For those unfamiliar with Jellybook, the company was set up in 2011 as the first of many Facebook emulators and the ongoing of the great social media Gold Rush.
Rather like the mythical Great White Hope in heavyweight boxing, it branded itself as the European answer to Facebook and the company raised £11 million when it listed on the London Stock Market; this was four times oversubscribed.
Set up by the ‘colourful’ David ‘Spotty’ Rowland and based in the ‘dodgy’ tax haven of Bermuda there should have been alarm bells ringing everywhere but such are bubbles and such are fools led.
If people had researched Rowland they would have found that he founded Jellyworks, a victim of the dot-com boom and bust in 2000. That company’s shares had surged and slumped in the same way as Jellybook’s would do.
In its first year the company lost £300K and not a single deal or acquisition was done. Rowland was happy to pay money to other companies where he was a Director. The company’s market cap plunged by 60% and the blag was undone.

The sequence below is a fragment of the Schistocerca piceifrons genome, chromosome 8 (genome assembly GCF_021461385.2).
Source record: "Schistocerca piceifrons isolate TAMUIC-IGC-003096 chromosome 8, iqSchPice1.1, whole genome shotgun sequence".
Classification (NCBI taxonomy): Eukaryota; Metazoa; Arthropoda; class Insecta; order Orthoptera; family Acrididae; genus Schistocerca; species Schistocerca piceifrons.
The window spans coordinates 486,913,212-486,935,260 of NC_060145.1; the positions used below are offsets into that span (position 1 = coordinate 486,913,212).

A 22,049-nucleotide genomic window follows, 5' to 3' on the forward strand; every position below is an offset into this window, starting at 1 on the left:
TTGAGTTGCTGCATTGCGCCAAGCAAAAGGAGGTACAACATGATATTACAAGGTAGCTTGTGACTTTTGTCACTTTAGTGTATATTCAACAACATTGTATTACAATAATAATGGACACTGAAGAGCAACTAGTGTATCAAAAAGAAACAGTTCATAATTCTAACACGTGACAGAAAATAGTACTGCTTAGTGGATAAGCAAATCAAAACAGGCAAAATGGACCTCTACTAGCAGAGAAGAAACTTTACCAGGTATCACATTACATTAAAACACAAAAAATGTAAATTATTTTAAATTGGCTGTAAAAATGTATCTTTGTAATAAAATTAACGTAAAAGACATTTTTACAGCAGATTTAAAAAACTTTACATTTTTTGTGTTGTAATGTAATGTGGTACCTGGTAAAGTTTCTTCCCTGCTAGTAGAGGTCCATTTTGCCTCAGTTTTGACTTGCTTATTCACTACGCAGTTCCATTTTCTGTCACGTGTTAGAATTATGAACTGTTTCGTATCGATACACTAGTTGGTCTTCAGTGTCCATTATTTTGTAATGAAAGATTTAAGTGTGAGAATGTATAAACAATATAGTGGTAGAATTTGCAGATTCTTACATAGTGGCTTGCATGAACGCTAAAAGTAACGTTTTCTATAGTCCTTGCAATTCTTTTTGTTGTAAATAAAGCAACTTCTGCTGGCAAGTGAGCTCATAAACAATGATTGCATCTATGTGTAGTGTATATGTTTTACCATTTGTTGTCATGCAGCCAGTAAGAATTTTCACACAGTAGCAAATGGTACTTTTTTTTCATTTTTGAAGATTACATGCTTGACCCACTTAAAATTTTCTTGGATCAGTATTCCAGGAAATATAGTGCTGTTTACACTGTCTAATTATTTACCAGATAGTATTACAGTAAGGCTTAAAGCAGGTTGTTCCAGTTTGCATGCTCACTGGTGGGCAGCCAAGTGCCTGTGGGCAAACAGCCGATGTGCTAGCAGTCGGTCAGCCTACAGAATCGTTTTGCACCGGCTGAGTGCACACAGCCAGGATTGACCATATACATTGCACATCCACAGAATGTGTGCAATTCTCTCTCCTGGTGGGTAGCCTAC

Over the next twelve months absolutely nothing changed and this week the company announced the inevitable; voluntary liquidation and the return of its (shrunken) cash pile to its investors and shareholders.
So a social media dies and the ‘European answer to Facebook’ only resembled that social network in the way its share price dove after its listing.
The message from such an experience is clear. Never invest in any company that has a name beginning in ‘Jelly’ and is founded by David Rowland. The other is that this liquidation will be the first in many fails in the social media space.
Jellybook was always joining to wobble and melt, it was as obvious as the inflated initial price of Facebook, but people still lumped in. The plethora of companies that have been set up during the social boom HAVE to be culled. Naturally there will be some that are lucky enough to be bought by bigger competitors, but a lot will go to the wall.
This is nature, this is business, this is the way the cookie f*cking crumbles, no point in crying about it. We’ve all been trampolining on the surface of this bubble for five years. If it hadn’t been for social media this recession would have been a lot worse, so it served a purpose.
But it’s time to say goodbye to the first stage of this revolution and evolution. Good riddance, Jellybook, you were never of any consequence and may similar other companies follow your lead. A mass culling is good, whether it’s deer, baby seals (!) or social media guruists, let’s prepare for a better wave.